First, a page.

And now every time I hear let her go, I think of myself pulling my duvet over my head, or screaming into my pillow. I think of myself being angry because I can’t afford therapy. I think of myself feeling morbidly thankful for that reminder, because honestly, the only reason I left that shower was I didn’t want to give my roommates any more reason to need therapy. I think of the inadvertent ways the existence of certain people has saved me. I think of the times I wanted to let go but couldn’t.
My first memory of listening to Adam Lambert’s Whataya want from me-would you believe it-is a happy one. It’s a memory of blossoming friendship, of feeling wanted and loved; of belonging and understanding. It’s a memory of one of the best periods of my life: of people worrying about me if we didn’t talk in a few days; of people sending me music because it reminded them of me. To date, music recommendations make me feel really loved.
My second memory of whataya want from me is my shuffle playing this song as I walk from class, getting startled that I still have it on my phone and that surprise slowly transforming to sadness as I realise that the friendships born of this song are slowly disintegrating.
My most recent memory of whataya want from me is a few days ago. It’s me typing in the darkness, searching for it on YouTube because my feelings are daft and I miss people I shouldn’t miss. It’s weirdly a reminder of a few days earlier, my friends and I seated in a Java laughing at how emotionally unavailable we are. It’s me taking that emotional unavailability to the next step and subconsciously pushing someone away. It’s me being blindsided when they got upset. It’s me doing something out of character for me: not telling the whole truth. See, the closest thing to flirting for me is embarrassing honesty and emotional vulnerability. I used to wear my heart on my sleeves and I should have said that. But I said something about being confused and not liking small talk and not knowing what they wanted from me. The truth is I’ve been gaslighted a little bit, and it’s left me a little bit defensive. My heart just needs needs hiding, a little protecting. It’s kind of frayed right now. I like to think that a graphical representation of my heart is a little boy, crawled up into a ball, wailing his lungs dry. It can’t handle letting people in because that comes at a risk of getting hurt and right now, it honestly feels like I could die if I get hurt one more time. So I listened to this song, because I am kind of afraid and not very accepting of love at the moment.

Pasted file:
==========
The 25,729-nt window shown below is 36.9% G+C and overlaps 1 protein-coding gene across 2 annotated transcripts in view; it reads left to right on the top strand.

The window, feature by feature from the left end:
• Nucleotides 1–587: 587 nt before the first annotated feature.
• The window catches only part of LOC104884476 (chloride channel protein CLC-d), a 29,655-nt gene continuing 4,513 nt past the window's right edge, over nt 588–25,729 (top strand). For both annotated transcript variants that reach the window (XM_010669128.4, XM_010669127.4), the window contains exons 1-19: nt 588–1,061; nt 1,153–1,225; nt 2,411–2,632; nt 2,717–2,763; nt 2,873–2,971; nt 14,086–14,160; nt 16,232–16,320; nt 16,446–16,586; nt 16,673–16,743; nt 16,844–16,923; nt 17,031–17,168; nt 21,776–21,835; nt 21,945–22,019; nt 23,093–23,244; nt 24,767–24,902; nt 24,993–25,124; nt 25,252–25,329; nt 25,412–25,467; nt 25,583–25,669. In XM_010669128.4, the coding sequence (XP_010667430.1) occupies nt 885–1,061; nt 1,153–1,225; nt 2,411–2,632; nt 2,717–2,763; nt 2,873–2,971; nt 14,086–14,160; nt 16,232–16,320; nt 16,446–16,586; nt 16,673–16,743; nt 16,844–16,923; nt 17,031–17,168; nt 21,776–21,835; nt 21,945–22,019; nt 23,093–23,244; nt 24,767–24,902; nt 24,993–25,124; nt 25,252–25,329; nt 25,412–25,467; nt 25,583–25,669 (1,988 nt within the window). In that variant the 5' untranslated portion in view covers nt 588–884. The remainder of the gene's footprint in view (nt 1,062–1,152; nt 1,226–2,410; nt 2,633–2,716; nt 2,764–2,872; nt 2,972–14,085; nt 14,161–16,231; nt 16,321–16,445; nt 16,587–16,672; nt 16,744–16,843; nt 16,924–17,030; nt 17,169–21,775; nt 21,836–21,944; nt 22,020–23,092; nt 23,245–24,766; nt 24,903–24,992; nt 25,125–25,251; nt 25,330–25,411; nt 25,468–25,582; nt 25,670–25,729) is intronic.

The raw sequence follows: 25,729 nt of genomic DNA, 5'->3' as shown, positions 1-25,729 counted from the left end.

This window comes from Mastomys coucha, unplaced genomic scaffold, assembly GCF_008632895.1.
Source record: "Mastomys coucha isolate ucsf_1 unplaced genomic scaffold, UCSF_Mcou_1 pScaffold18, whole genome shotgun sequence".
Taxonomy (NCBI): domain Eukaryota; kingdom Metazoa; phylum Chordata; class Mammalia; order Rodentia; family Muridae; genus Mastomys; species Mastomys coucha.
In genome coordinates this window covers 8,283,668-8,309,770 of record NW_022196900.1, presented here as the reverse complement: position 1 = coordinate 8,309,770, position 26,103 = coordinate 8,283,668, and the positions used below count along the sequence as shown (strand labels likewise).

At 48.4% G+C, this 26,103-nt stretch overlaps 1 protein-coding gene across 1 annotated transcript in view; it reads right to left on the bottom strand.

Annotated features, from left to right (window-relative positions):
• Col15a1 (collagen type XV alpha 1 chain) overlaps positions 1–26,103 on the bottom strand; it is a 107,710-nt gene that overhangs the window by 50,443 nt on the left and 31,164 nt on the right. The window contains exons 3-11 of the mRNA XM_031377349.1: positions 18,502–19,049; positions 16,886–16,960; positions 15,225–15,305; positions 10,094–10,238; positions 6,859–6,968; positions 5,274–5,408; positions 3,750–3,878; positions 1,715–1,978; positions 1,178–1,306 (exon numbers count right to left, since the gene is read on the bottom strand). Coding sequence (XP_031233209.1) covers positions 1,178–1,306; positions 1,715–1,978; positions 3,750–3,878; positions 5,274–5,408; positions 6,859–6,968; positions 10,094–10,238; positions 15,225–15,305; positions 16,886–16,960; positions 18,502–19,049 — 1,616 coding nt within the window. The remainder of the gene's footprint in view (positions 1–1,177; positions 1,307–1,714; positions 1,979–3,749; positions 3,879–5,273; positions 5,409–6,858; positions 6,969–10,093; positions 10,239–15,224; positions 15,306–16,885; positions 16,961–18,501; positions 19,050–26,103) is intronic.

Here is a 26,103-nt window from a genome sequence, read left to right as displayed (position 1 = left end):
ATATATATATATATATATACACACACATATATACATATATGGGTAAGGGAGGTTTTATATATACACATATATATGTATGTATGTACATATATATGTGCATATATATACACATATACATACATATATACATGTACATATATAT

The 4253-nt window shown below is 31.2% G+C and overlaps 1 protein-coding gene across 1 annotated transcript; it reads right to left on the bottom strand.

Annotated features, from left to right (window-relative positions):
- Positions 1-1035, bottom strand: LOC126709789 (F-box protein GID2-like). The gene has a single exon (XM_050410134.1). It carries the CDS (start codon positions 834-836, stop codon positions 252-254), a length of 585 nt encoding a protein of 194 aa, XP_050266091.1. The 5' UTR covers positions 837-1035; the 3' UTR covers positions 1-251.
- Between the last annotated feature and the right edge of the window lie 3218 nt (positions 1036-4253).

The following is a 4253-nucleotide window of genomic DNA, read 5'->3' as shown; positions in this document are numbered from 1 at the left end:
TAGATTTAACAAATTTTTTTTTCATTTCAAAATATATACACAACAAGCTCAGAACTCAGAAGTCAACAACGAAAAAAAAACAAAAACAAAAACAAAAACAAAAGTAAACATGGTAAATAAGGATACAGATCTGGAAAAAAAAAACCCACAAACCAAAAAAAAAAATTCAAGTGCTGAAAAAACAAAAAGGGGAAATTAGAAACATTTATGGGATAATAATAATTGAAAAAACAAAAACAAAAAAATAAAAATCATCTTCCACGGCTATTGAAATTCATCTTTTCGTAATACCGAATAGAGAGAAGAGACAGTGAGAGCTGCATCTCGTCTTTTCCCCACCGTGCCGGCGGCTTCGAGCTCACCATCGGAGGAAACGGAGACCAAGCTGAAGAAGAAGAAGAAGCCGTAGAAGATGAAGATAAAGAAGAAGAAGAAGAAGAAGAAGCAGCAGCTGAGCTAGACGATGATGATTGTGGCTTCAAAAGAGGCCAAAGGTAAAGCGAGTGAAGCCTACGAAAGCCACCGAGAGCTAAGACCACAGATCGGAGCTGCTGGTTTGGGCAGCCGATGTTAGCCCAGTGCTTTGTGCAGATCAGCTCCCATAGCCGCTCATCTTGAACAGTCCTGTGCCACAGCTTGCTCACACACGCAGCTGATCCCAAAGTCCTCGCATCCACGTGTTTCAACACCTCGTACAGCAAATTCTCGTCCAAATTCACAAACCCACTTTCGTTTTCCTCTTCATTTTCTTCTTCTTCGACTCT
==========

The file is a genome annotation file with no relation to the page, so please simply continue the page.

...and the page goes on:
An enduring memory of listening to Adele’s All I ask is me being really still for a few seconds, convinced that I might never love again.
My first memory of listening to better in time by Leona Lewis is somewhat nostalgic. It’s my friend and I in my college dorm room, listening to this song before stepping back into our individual lives and depressive episodes. But it’s also spending nearly every waking hour of the day with her, unknowingly supporting the crap out of each other. It’s hard to believe that we were both depressed and didn’t even know it, but for eight months, we kept each other alive, and maybe even happy at times.
My most recent memory of better in time is stumbling upon it on YouTube on a rather good day. It is texting my friend,
You remember when we used to listen to this song in first year? I mean, things went really south for a while but they did get better.